Posts Tagged ‘life

09
Aug
08

Friends are Like STDs (Except Better)

The first time I heard the platitude about friends being in our lives for a reason, a season, or a lifetime, I just about gagged. It’s like a Hallmark expression left out of the fridge overnight. So, I’d like to offer a new point of view: Friends are like Chlamydia, Syphillis, Herpes, or Hepatitis C.

Friends who are like Chlamydia are in your life for “a reason”. You can recall exactly the moment you came in contact with them, and the choices you made to make it a somewhat lasting relationship. You’re sure to learn something, go somewhere new, and perhaps most importantly, know much more clearly what you do and don’t want in an STD – er, I mean a friend. You may or may not be glad you met, but one thing’s certain: you’ve learned something. And then they depart, (perhaps) never to be seen again.

Friends who are like Syphilis, Continue reading ‘Friends are Like STDs (Except Better)’

21
Jul
08

I Am Reminded That I’m Gay When…

I have a 24-pak of candelabra-base, flame-tip light bulbs in the garage, and I can offer almost any other sized bulb in two different color temperatures. Continue reading ‘I Am Reminded That I’m Gay When…’

19
Jul
08

10 Things I Should Have Been Taught in High School

  1. Fools usually want to be fooled.
  2. The road to hell is paved with credit cards.
  3. Exercise and flossing are a pain in the ass, but they beat obesity and food through a straw.
  4. Go to college. Period. It makes up for the shitty education you got in grade school, and besides, you’re not as grown-up as you think you are.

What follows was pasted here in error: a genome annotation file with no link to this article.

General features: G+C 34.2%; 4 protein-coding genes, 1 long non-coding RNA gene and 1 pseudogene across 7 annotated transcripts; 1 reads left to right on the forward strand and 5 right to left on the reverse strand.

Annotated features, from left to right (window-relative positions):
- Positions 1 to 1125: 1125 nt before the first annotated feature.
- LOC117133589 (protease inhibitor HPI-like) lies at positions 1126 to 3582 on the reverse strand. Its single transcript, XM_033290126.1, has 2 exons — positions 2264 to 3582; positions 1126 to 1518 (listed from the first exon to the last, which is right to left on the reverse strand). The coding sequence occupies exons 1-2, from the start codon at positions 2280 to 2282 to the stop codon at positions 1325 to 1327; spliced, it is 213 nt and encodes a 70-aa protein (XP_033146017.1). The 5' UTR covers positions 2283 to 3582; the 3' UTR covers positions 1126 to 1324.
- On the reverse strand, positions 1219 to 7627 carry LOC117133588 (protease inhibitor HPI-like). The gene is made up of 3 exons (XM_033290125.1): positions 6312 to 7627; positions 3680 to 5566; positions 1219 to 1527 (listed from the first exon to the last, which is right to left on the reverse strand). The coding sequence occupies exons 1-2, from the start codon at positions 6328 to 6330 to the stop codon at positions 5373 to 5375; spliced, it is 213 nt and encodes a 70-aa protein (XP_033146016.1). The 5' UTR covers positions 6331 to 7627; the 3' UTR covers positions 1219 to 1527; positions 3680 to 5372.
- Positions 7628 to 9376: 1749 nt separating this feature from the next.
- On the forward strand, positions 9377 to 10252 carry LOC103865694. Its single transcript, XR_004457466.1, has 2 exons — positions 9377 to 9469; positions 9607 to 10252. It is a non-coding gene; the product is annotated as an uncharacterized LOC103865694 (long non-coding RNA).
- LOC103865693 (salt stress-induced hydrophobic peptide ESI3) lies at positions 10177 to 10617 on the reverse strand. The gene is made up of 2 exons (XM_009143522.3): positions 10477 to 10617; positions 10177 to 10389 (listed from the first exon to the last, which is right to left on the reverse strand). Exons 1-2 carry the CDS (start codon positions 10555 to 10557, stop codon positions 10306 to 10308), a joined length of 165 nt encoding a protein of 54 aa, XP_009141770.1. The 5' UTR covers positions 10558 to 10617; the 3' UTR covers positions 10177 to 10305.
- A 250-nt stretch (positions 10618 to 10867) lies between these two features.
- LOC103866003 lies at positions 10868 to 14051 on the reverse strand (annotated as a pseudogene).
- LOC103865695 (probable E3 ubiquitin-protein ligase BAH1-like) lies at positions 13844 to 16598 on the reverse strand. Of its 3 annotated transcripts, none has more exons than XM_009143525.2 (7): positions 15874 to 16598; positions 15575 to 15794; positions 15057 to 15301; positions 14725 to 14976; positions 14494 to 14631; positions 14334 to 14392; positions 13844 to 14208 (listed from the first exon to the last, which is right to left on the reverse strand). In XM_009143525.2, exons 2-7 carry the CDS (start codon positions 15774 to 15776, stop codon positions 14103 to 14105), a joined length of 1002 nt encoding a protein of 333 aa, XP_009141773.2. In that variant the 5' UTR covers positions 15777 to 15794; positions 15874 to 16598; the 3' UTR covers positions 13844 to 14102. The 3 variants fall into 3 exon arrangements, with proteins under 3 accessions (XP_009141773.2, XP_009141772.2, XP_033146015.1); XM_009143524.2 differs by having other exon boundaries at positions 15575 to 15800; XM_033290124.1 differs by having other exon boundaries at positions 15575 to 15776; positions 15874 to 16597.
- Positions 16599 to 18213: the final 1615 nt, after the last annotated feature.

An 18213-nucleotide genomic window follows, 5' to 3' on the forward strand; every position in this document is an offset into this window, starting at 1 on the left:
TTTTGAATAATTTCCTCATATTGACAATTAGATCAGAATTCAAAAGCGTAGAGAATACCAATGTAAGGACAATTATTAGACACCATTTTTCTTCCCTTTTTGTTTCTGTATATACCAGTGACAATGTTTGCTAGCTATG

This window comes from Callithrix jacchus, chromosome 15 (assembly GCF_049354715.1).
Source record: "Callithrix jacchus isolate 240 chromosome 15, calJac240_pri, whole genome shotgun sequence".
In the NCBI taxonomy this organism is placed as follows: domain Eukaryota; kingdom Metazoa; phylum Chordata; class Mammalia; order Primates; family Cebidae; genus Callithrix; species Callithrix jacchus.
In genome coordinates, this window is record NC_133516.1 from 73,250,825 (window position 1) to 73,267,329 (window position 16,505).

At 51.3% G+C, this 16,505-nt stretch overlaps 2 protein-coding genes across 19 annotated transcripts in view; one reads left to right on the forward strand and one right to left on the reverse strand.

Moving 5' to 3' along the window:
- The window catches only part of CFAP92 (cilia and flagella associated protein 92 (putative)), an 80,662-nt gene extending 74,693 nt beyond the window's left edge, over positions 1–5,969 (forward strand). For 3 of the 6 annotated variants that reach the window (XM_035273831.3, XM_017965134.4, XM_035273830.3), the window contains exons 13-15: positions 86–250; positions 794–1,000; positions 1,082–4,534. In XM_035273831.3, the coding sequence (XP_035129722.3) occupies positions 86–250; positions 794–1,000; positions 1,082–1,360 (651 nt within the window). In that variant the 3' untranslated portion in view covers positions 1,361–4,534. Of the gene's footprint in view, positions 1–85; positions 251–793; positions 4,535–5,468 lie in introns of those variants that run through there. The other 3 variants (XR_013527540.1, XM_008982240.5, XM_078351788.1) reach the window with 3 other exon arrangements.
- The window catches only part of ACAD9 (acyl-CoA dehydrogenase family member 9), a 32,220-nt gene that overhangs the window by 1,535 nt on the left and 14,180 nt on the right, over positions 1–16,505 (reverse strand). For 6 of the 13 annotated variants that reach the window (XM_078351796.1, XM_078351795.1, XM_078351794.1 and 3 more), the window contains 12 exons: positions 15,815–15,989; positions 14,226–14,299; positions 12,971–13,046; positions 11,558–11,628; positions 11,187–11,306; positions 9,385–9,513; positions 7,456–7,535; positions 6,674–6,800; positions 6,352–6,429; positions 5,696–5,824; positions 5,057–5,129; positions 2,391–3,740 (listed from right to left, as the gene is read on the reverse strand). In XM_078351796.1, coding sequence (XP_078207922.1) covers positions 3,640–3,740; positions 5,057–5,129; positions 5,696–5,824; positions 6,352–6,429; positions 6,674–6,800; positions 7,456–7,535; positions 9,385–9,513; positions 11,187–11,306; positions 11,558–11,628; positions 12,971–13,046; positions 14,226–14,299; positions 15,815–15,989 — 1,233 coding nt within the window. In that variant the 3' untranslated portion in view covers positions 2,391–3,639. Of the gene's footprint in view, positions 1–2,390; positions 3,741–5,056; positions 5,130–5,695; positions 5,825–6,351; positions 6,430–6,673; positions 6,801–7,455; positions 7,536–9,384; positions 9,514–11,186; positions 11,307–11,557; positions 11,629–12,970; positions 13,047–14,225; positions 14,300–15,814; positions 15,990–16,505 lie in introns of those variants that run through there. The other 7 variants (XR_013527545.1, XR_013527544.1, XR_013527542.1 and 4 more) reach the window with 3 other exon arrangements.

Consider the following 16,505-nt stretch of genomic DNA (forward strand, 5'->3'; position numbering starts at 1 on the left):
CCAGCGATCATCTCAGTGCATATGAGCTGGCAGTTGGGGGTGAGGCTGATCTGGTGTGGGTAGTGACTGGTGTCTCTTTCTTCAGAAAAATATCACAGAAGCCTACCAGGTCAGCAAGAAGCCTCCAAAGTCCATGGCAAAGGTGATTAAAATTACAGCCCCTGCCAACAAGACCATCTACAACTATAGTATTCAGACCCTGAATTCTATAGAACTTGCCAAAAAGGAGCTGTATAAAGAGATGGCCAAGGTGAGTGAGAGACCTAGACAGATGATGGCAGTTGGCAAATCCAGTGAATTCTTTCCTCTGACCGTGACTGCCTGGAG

5. It’s up to you, and not your parents, what you major in, compete in, and put your dick in.
  6. Trust your instincts, and hone them with the mistakes you make by not trusting them. Continue reading ’10 Things I Should Have Been Taught in High School’
03
Jul
08

Granny, I Hardly Knew Ye

I never met my Father, who was killed by a teenage drunk driver on Valentine’s Day, on the 610 loop in Houston. He’s buried in Conroe, Texas, and I haven’t been there to see him – or rather his stone – and anything beyond an incidental visit while in Houston seems a monumental waste of time and money, replete with irony: flying to see a monument to a man, in death, who never lifted a finger to see me, in life. I do have his face, essentially, a few pictures of him, an old home movie, and the flag under which he was interred, but that’s about it.

When I was 19 and on hiatus (read: suspended for a semester) from the University of Florida, I took my suddenly free time to visit Lake Charles, Louisiana, meet my grandparents, uncles, aunt, and cousins, and actually live in Houston with my uncle Charlie, Jr. (a man who made a living with a Continue reading ‘Granny, I Hardly Knew Ye’

17
Jun
08

Sam and I are Married (Again)

6:35AM Sam is in the shower and we’re getting ready to go into West Hollywood to be legally married in the state of California. We don’t really know what to expect: if it will be a circus or what, but we’re going to find out.